Tarot: The Devil

The Devil Meaning

Tarot: The Devil

The Devil represents a chance to break free from self-imposed bondage. You may be choosing to believe that factors outside your control are holding you back and keeping you down. This is a carefully crafted lie designed to keep you trapped in a hell of your own making, where you become both jailer and prisoner. In truth, you have created the circumstances that surround you. The Devil card is about coming face to face with your shadow-self in order to regain control over the direction of your life.

This card offers a chance to take accountability for your actions in order to break free from chaos and destruction. The Devil is a symbol for the quick fixes and cheap thrills we become unconsciously bound to. It is often tempting to trade in hard work for the easy way out. Unfortunately, this choice is often detrimental to the course of our life. Ultimately, we lose the ability to sustain ourselves when we reach toward the path of convenience and instant gratification.

The 15th card of the Major Arcana brings clarity to the areas of our live that will require a major shift in order to move forward. The Devil asks you to look carefully at the ways you choose to keep yourself sedated and distracted instead of meaningfully engaging with your own life. This is an opportunity to forge a new path. One that leads to empowerment and personal freedom. It will require reflection, a willingness to change, and a commitment to do the challenging work necessary to break free from the vices that have continued to trap you and hold you prisoner.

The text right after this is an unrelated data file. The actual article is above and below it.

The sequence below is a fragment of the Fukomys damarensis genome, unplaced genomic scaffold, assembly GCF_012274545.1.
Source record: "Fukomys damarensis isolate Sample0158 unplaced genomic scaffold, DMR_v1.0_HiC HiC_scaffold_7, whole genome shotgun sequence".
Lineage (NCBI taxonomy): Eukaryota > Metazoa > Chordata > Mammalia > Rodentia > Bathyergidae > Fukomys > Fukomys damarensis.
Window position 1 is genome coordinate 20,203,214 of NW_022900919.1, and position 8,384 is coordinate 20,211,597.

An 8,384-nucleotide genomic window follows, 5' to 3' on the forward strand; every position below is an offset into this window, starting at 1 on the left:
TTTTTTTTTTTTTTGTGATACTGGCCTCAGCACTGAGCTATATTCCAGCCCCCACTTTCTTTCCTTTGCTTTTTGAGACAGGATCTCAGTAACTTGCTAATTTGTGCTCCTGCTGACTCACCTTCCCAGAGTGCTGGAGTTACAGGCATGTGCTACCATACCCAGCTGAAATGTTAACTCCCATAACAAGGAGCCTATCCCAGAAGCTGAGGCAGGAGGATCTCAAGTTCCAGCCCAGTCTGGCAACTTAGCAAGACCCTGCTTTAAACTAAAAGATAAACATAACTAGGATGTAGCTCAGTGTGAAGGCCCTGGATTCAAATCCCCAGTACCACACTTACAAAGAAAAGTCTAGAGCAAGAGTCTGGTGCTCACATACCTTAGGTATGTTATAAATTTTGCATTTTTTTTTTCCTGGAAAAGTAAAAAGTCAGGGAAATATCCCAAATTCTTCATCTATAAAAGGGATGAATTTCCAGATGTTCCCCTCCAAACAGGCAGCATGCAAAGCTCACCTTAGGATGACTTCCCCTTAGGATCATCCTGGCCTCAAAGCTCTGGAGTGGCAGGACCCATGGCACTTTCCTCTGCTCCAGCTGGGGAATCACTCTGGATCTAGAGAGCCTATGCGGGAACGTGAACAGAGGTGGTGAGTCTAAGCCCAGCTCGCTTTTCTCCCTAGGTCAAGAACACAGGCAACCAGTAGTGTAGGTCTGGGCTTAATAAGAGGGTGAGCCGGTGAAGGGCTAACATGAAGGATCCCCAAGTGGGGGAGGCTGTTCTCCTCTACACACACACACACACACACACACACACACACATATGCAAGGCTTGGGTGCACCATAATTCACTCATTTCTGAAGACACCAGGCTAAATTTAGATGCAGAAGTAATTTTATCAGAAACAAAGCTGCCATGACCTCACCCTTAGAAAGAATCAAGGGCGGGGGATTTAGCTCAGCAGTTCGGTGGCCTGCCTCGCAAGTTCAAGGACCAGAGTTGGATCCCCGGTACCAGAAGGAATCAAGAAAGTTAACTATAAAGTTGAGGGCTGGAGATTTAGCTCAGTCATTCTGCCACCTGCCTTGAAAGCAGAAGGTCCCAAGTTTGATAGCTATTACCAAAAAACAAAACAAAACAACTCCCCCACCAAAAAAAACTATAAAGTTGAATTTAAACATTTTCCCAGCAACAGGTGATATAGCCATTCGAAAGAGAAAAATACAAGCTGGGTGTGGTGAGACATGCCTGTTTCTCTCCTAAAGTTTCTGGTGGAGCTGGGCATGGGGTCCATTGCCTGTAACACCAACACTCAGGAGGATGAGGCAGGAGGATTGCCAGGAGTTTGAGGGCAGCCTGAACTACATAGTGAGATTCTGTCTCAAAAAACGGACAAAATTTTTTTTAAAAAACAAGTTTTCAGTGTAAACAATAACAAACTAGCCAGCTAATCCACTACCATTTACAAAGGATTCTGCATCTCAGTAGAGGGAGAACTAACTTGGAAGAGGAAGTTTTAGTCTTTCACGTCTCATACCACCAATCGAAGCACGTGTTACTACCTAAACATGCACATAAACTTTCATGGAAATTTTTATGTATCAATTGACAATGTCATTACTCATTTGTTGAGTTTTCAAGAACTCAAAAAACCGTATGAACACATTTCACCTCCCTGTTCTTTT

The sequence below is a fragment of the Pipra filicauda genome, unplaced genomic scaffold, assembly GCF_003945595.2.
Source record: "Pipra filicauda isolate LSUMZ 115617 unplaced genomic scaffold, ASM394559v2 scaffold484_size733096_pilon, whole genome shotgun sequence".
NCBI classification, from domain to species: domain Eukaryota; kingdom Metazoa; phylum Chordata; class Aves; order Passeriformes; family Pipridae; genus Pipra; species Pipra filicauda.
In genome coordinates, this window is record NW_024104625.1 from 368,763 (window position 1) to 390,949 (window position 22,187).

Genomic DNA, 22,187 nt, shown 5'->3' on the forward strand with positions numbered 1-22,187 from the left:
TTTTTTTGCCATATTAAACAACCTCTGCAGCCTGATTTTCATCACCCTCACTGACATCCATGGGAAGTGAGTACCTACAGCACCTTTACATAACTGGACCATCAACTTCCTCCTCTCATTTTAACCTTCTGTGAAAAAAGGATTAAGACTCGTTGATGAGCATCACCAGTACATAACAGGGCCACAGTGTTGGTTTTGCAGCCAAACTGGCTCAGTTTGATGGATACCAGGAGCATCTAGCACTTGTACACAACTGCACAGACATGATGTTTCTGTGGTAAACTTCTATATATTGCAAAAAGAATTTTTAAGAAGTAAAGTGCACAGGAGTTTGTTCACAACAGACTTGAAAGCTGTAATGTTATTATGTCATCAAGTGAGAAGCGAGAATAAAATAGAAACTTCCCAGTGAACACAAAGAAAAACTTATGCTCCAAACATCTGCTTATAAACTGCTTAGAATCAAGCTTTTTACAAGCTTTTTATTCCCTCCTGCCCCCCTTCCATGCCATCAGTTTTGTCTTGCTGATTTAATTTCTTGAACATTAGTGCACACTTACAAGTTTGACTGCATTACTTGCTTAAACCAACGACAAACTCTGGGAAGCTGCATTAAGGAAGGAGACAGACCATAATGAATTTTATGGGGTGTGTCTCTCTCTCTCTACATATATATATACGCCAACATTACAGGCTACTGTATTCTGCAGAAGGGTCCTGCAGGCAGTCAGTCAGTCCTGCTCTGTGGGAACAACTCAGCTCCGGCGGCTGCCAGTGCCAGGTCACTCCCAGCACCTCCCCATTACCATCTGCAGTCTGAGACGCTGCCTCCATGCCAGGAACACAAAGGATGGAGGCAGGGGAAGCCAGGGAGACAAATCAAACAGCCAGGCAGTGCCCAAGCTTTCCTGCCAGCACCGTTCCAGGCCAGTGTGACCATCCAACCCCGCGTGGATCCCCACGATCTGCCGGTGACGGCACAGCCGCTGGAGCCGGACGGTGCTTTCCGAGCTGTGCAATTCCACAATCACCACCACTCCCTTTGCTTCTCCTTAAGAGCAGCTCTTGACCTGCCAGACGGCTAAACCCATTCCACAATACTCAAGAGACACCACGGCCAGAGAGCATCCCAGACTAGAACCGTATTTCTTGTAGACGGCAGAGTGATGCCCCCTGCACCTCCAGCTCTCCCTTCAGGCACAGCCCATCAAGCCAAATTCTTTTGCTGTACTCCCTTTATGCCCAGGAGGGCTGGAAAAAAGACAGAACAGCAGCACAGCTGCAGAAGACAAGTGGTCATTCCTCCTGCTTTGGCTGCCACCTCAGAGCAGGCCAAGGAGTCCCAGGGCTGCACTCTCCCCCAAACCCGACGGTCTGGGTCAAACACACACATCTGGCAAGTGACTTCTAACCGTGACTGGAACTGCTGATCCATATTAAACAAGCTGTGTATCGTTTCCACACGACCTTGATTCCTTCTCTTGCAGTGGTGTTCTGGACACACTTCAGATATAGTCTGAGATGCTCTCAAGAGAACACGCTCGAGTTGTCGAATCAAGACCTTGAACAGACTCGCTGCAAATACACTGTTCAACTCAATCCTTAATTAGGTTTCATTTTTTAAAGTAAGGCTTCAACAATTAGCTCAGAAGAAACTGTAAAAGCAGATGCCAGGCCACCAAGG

The Devil Reversed

The Devil reversed signifies a release from self-imposed limitations, addictions, or toxic situations. It suggests that you are breaking free from bondage, gaining clarity, and regaining control over your life. This card encourages you to confront and overcome your fears and insecurities. Reversed, the Devil card represents the liberation of your inner self from oppressive influences, leading to personal growth, transformation, and a renewed sense of empowerment.


“I recognize and release the unhealthy patterns and attachments that hold me back. Through freeing myself from the shackles of ego, I unlock the power of my authentic self.”

Major Arcana Symbolism

Tarot Card NameThe Devil
Traditional Card ImageryA horned demon
Traditional SymbolismMan, shadow self, materialism, lust, obsession, bondage, harmful cycles, temptation, addiction, weakness, falsehood, symbolic of the fall of man into
separateness, into hatred, and into finiteness
Card NumberXV, 15
Classical ElementEarth
Influencing ElementWater
Traditional Upright MeaningShadow self, hedonism, blaming, trapped by harmful cycles, attachment, addiction, delusion, obsession, self-sabotage, restriction, over-indulgence, misplaced anger, sexuality, excess, extremes, lack of balance, selfish disregard for others
Traditional Reversed MeaningConfronting fear, self-awareness, freeing yourself from harmful cycles, releasing limiting beliefs, healthy detachment, self-healing, consciously exploring dark thoughts, exiting co-dependency, re-alignment, recovery, accountability
Archetype In NatureBondage to instinctual life
ChakraRoot, Sacral
Astrological CorrespondenceCapricorn, Saturn
Yes or NoNo
Crystals and StonesRuby, Mookaite Jasper, Garnet, Fire Opal, Red Coral, Fire Agate, Red Carnelian, Red Jasper, Brown Tourmaline, Chocolate Opal, Coral, Petrified Wood, Smoky Quartz, Axinite, Carnelian, Dunilite, Black tourmaline, Obsidian, Tahitian Pearl, Apache Tears, Hematite, Onyx, Lodestone, Jet, Black Kyanite, Coal, Shungite, Lava Stone, Citrine, Melo Pearl, Brown Tourmaline, Orange Calcite, Amber, Orange Tiger’s Eye, Tangerine Quartz, Cognac Diamond, Orange Tourmaline, Chocolate Opal, Coral, Hyacinth, Petrified Wood, Orange Selenite, Smoky Quartz, Peach Moonstone, Axinite, Carnelian, Sunstone, Dunilite
Tarot: The Devil

Tarot Through the Ages